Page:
Published June 25, 2012
Camryn Manheim has been a strong supporter of Democratic ideals over the years, but she was nevertheless disgusted by the recent revelations that the creator’s of the HBO hit “Games of Thrones” had used the likeness of former Republican President George W. Bush as a decapitated figure on an episode of the show.
“(Bush’s head on a stake) and throwing shoes at him, honestly it has gotten despicable. I really think our country is lead by politicians and reporters,” Manheim lamented to FOX411’s Pop Tarts column at the American Cancer Society’s ‘More Birthdays’ campaign, which brought out the cast of “The Hot Flashes,” a film that stars Manheim, Brooke Shields, Wanda Sykes and Virginia Madsen. “Reporters have to get back to having responsibility and respect, being respectful to all people elected to office whether they are the person you originally supported or not.”
And with the presidential election looming, Manheim was also eager to voice what issues are most important to her this time around.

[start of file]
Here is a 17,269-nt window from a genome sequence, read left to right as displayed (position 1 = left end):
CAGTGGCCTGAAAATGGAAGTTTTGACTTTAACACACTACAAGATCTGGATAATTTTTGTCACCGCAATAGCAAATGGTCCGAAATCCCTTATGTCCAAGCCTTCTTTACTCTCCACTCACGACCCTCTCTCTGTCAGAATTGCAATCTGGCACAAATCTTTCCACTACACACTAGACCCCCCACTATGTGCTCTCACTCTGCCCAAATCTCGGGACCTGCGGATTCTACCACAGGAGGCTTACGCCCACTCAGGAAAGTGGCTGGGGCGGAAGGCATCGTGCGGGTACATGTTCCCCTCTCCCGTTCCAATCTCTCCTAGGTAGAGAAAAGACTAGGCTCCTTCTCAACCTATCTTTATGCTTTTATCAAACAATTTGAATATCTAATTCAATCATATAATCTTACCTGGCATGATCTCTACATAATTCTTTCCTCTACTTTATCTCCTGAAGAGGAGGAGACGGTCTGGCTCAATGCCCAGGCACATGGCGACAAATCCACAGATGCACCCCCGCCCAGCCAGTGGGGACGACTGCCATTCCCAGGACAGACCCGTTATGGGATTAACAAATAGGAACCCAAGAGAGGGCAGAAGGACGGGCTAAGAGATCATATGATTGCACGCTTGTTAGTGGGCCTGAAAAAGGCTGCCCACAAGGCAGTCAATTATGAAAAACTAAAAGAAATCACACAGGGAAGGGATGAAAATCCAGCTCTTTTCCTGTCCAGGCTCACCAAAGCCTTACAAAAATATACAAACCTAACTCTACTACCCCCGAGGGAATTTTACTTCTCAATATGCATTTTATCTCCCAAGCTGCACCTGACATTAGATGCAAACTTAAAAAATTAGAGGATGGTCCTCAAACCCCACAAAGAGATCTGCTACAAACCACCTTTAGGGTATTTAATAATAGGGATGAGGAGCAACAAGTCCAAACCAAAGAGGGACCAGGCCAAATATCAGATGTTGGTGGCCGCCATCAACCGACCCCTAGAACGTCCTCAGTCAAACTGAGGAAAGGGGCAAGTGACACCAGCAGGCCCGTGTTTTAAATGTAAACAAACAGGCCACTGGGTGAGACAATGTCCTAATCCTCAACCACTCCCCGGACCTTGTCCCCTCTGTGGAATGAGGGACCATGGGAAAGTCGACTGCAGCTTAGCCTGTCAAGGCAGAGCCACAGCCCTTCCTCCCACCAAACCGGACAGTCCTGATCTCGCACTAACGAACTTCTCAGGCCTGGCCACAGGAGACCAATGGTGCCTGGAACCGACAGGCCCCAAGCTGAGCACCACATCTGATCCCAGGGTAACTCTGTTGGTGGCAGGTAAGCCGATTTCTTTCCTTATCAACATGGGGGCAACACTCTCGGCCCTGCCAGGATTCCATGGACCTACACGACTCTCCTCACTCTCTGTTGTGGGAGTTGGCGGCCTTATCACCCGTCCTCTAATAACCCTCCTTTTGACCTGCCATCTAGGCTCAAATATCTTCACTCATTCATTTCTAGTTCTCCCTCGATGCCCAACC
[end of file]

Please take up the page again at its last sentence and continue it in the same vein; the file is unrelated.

“Health care is one of them, as well as a woman’s right to choose, the right to marry who you want to marry, the war, and how we spend our money,” she continued. “Education is also a big one for me as I have an 11-year-old boy. We have a lot to figure out in this country and I am hoping that this election we can figure out the things we need.”
But according to Madsen, it’s up to the folks on Capitol Hill to lead by example when it comes to the issue of respect.
“D.C. can repair that by repairing themselves. People have lost respect in general for our government, that’s why it is raining down on our president,” she said. “I am embarrassed and ashamed when people disrespect the President of the United States regardless. We are losing a lot of our graciousness, politeness and respect as a society so they need to stand up and stop the bickering and be proud to be an American.”
And in terms of important issues ahead of the election, Madsen is in support of more funding being allocated to mammograms and in particular mobile mammogram units and ultrasounds in the quest to prevent breast cancer.
“I have really good insurance and I go to a Beverly Hills place, that is just included, but a lot of women don’t have that. They don’t have good insurance,” she added. “This is something we need to focus on right now, and I don’t give a damn which side of the aisle you are on. We need to put aside our partisan politics and come together as women to make something happen.”
Danielle Jones-Wesley contributed to this report.